Migrants near the central train station in Trieste, Italy, on August 25, 2020 | Photo: ANSA/Mauro Donato
Migrants near the central train station in Trieste, Italy, on August 25, 2020 | Photo: ANSA/Mauro Donato

There has been an increase in migrant arrivals in Italy by land through the Balkan Route, according to Interior Minister Luciana Lamorgese. She announced that controls in the border region of Friuli Venezia Giulia would be increased to combat clandestine migration.

There were 3,059 migrants who arrived via the Balkans in Friuli Venezia Giulia (FVG) on September 6 of this year, according to the interior minister. On the same day in 2019, there were just 2,104 migrants who had entered FVG via the Balkans.

Luciana Lamorgese presented these figures at a meeting at the Trieste prefecture in FVG.

She also said that more people had been sent back to Slovenia this year. She said that over the past year, Italy had conducted 852 readmissions, "over 500 of these recently." In 2019, there were "only 203" readmissions, Lamorgese said.

Migrants sent back to Slovenia

She said that there is an accord with Slovenia that specifies that "if migrants are traced within 10 kilometers (of the Slovenian border), they are readmitted, without prejudice to controls and asylum requests."

Earlier this year, the Italian Consortium of Solidarity (ICS) and the Catholic charity Caritas published a statement (on May 28), saying that they were strongly concerned about "the implementation of informal readmissions of migrants" from Italy to Slovenia and that it was illegal for authorities to return those who intend to apply for asylum. They said asylum requests must be registered before authorities check whether the applicant might have applied in another EU country. Under the Dublin Regulation, asylum seekers can be transferred back to the first EU country where they were registered. (Both Italy and Slovenia are EU countries.)

Lamorgese said that regarding readmissions, Italy "respects the rules" and that there will be a "mixed patrol" with Slovenia, a country that she said Italy has had "maximum collaboration" with for years. She also announced that there would be an increase in checks on land-based arrivals in FVG.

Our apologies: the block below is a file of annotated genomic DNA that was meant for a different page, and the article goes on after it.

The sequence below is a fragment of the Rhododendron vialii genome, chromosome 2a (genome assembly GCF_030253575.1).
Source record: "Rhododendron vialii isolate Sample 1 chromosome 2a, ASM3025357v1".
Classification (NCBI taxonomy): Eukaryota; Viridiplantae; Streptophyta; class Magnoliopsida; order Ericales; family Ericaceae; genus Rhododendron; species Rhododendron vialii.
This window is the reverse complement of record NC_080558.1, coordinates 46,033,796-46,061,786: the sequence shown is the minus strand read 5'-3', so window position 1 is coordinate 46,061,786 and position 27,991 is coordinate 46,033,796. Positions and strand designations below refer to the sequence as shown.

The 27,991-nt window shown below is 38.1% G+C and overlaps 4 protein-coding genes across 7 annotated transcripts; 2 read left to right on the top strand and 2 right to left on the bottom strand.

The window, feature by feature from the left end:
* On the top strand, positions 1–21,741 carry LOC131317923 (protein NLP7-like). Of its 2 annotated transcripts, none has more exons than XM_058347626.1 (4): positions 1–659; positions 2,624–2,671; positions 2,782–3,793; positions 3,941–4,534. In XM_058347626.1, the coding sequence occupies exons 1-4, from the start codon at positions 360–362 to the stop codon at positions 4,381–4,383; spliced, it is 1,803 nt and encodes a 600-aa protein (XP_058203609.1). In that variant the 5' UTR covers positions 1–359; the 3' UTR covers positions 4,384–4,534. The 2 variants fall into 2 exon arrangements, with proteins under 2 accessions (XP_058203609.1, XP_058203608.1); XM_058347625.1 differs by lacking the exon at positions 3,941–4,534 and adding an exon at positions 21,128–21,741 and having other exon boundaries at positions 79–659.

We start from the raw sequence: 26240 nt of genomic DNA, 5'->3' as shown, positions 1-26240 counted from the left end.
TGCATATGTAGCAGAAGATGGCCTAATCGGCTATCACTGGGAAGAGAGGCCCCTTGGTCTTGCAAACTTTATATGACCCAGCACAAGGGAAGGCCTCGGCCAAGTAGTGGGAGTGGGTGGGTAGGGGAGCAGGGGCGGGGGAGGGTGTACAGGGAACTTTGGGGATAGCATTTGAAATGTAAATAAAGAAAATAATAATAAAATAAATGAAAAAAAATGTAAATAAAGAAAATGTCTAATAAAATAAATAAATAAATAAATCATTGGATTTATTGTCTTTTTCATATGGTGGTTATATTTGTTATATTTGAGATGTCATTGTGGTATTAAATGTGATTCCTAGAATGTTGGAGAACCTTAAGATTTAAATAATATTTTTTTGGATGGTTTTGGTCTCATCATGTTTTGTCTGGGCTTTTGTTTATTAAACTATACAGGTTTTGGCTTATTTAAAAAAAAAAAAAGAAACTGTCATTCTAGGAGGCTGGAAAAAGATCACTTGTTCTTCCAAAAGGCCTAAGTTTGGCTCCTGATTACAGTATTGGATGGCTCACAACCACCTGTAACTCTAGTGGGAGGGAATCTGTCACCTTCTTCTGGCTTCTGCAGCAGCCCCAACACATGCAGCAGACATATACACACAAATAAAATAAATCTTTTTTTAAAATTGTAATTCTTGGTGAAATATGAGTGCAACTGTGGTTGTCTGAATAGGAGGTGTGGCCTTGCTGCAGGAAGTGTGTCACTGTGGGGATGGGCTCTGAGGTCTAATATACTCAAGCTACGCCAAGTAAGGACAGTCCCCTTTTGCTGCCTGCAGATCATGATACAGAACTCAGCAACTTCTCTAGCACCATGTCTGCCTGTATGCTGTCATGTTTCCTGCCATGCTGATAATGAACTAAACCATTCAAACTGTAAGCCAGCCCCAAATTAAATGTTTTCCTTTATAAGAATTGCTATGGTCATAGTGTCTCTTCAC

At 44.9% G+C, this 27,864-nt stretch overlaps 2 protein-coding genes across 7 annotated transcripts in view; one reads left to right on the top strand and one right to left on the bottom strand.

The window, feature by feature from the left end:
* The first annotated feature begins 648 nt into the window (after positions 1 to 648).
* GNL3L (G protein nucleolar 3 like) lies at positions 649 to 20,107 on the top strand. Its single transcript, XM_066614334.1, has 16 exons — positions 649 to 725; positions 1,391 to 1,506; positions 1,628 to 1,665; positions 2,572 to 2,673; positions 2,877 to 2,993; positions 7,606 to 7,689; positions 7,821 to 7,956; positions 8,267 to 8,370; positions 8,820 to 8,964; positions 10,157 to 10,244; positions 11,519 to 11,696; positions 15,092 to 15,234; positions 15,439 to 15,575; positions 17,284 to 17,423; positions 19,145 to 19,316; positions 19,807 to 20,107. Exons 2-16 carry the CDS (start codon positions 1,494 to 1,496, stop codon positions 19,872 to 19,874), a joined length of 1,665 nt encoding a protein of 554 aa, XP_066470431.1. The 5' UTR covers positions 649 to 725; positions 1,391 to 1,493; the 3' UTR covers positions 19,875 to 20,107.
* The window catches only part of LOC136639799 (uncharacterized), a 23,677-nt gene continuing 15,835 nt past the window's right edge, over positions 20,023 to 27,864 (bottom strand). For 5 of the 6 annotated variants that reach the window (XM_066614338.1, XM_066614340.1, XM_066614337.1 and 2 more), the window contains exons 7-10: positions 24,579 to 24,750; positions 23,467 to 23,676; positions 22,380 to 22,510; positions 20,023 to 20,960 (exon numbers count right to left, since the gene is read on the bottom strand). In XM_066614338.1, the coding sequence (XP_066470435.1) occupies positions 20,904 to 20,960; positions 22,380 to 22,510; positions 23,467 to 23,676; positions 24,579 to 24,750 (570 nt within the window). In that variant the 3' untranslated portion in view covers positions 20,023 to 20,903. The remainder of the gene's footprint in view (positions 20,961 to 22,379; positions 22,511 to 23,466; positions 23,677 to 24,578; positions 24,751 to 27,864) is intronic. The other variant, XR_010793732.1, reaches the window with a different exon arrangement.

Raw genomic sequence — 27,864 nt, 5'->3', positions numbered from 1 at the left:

More controls near the border

Lamorgese said that checks will be made at individual border crossings "where it is believed that (migrants) can be tracked."

"Already starting this evening (Tuesday), we will put initiatives in place regarding controls", Lamorgese said, adding, "we'll see how it goes."

In addition to checks on highways, she said there will be checkpoints on state roads 54 and 56.

"I think the closure of the smaller border crossings -- 21 of them .. can be faced after we see the results of all these activities that we are putting in place," Lamorgese said.

She said in order to control the territory with improved efficiency, soldiers will be sent to the FVG region "like we already did in July."

She said there are currently 375 soldiers working on the "safe streets" campaign -- 95 in Udine, 100 in Gorizia, and 180 in Trieste -- and that others will be sent to the Udine side.

"Through the Balkan Route, criminal organisations easily modify their own routes, adapting themselves to the changes that are implemented little by little," Lamorgese said. "As soon as we close one route, they find another one. We have to take action before the criminal organisations," she said.

 

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